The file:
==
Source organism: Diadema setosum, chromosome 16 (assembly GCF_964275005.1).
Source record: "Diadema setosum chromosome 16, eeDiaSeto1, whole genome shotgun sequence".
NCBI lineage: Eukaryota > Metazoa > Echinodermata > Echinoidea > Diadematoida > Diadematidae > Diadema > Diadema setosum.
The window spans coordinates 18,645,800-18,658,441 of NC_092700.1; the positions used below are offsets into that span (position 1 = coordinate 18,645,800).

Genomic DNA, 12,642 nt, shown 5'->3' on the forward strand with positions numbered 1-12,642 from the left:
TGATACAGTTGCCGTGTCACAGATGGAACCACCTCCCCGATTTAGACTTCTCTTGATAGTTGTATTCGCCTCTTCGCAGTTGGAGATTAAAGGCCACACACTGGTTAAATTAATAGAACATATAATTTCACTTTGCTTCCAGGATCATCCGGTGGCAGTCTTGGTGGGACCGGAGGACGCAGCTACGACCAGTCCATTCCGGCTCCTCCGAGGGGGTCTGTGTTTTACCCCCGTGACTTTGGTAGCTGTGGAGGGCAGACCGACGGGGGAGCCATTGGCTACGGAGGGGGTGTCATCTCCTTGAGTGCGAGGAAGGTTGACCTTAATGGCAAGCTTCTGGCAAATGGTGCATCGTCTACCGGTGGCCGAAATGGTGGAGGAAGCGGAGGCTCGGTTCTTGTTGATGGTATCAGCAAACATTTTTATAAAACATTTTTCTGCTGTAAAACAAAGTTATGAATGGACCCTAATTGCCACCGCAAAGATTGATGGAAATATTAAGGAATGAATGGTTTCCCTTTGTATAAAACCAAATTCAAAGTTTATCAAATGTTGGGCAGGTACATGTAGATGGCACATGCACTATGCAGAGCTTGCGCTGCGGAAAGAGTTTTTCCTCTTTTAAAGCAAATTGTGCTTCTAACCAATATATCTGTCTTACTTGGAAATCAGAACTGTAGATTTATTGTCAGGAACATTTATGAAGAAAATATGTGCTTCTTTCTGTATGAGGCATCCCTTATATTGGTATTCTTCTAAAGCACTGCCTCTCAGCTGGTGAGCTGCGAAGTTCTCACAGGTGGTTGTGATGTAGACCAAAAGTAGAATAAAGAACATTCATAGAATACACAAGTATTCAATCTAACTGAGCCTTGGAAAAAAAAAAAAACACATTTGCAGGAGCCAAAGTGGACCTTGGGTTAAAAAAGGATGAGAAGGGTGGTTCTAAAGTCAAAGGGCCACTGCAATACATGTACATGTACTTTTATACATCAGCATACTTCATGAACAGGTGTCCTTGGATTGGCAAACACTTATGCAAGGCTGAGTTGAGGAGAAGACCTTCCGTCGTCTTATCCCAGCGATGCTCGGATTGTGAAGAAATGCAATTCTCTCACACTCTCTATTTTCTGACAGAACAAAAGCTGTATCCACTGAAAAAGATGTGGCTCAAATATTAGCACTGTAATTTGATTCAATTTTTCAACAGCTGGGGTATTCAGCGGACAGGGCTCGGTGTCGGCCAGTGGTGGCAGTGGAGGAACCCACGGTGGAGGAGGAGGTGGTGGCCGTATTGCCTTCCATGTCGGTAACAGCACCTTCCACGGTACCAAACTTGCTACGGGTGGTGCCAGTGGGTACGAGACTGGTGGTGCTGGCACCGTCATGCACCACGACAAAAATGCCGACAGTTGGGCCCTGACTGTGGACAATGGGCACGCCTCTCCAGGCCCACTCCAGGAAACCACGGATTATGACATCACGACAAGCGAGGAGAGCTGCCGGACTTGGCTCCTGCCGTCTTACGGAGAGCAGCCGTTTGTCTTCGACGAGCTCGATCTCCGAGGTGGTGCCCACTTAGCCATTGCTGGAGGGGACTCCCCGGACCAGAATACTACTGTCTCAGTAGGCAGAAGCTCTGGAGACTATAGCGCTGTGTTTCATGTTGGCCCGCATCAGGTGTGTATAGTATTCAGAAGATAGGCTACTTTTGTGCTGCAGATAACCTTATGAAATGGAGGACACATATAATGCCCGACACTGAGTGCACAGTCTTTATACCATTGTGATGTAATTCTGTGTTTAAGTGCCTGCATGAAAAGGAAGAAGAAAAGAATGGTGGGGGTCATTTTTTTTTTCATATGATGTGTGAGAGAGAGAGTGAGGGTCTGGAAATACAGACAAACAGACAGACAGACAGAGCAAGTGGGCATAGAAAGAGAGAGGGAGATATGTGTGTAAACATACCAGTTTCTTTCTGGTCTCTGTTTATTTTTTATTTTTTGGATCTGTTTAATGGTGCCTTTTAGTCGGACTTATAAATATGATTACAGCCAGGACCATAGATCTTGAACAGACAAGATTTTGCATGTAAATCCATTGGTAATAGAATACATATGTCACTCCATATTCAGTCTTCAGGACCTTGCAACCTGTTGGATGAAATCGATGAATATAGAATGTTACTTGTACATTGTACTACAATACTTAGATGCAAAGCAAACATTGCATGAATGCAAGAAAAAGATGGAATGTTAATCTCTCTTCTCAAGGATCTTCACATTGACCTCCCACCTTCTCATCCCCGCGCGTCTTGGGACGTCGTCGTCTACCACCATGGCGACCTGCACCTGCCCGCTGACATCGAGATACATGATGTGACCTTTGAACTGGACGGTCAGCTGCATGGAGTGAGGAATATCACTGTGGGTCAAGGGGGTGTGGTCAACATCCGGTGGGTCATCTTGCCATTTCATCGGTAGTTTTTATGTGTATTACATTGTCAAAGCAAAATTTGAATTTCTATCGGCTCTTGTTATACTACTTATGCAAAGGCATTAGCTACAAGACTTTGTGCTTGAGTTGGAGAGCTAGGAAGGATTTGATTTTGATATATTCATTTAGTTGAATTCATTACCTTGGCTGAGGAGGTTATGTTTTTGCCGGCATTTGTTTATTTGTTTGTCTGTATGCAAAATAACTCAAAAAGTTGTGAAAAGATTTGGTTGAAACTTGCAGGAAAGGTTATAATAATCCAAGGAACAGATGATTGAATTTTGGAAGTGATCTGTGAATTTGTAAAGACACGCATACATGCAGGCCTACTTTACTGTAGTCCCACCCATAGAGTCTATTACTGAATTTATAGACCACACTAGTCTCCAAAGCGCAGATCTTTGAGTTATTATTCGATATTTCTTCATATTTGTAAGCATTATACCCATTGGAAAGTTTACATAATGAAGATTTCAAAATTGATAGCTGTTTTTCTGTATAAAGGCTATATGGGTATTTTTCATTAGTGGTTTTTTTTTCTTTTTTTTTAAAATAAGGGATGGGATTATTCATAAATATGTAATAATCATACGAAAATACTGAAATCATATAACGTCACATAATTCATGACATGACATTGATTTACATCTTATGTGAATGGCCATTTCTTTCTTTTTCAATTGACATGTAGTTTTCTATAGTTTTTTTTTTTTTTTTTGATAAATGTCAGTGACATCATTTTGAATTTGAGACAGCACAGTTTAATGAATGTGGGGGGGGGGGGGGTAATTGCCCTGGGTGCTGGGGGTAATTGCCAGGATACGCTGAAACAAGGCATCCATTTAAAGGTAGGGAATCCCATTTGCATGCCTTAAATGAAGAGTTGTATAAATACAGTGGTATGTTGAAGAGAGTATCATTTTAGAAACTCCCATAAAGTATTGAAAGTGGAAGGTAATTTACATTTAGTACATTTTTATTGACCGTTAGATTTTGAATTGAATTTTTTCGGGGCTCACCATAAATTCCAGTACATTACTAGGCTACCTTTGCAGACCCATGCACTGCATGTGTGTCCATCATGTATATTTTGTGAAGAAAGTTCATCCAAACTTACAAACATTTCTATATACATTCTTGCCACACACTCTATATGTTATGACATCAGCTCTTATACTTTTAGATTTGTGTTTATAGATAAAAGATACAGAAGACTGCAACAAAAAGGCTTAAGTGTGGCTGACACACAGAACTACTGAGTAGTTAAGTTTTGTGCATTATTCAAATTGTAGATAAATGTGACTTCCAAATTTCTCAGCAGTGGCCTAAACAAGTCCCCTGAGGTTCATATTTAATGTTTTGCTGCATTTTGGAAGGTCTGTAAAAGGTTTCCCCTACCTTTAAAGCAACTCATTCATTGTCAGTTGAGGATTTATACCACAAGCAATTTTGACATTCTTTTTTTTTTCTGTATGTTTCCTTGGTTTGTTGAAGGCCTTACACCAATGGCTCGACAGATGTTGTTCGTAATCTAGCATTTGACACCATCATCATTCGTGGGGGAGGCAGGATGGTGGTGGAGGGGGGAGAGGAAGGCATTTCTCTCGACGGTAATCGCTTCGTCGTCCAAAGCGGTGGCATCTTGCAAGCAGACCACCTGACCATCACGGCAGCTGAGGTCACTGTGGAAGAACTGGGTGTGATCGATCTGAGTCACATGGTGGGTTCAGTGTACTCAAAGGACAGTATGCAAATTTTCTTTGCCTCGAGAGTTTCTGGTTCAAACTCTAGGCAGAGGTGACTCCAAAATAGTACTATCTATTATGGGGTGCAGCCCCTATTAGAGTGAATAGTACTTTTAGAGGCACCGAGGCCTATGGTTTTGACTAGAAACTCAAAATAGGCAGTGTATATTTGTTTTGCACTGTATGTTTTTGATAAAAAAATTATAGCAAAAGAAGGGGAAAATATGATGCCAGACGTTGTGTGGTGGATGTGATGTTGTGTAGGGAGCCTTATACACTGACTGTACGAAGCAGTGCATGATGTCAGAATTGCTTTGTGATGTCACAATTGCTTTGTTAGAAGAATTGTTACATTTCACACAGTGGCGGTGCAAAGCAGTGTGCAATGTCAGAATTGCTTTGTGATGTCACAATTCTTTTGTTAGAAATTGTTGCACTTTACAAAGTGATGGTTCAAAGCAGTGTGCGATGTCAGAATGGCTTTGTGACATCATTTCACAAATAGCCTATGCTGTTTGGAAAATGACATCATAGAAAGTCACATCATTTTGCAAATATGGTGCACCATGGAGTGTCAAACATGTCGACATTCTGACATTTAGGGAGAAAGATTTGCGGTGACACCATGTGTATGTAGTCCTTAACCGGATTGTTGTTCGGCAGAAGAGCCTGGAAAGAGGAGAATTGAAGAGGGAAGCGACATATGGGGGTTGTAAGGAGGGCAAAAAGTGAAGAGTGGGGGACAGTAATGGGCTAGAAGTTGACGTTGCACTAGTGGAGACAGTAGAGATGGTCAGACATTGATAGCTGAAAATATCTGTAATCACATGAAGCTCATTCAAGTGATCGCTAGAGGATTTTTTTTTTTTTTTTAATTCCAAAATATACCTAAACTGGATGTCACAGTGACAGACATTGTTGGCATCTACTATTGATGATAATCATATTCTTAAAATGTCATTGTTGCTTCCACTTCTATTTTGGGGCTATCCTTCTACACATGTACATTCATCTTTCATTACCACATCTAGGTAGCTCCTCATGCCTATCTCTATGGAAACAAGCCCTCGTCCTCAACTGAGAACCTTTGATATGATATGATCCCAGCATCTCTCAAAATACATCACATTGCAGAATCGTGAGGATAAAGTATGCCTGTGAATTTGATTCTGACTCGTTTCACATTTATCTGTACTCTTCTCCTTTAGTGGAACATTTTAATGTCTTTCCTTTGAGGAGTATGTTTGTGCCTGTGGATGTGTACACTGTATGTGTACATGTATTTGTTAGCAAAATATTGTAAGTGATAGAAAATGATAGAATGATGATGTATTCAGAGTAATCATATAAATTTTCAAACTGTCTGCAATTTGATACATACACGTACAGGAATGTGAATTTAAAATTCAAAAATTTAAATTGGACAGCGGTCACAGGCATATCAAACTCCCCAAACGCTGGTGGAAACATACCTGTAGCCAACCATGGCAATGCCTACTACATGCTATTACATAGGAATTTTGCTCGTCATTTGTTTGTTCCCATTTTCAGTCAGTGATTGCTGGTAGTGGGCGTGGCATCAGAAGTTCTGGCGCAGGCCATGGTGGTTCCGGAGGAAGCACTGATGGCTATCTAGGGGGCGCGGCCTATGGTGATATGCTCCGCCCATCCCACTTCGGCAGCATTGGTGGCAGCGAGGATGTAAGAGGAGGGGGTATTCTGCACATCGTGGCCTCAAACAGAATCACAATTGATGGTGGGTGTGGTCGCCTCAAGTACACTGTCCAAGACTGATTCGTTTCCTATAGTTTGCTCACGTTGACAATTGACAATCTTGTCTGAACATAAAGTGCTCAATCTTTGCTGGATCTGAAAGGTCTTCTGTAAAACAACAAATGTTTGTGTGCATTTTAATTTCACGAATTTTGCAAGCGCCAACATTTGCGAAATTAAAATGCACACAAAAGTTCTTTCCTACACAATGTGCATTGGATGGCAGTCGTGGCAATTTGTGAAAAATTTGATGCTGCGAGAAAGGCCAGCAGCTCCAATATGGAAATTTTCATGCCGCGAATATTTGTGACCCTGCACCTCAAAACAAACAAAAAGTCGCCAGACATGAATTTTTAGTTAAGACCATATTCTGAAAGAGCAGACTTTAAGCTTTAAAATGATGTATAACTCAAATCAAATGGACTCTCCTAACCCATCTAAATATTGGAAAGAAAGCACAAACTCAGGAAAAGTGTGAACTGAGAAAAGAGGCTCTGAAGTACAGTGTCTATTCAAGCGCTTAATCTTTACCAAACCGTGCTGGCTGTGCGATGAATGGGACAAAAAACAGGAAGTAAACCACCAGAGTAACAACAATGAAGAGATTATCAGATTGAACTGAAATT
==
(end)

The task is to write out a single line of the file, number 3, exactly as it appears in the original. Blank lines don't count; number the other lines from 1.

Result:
NCBI lineage: Eukaryota > Metazoa > Echinodermata > Echinoidea > Diadematoida > Diadematidae > Diadema > Diadema setosum.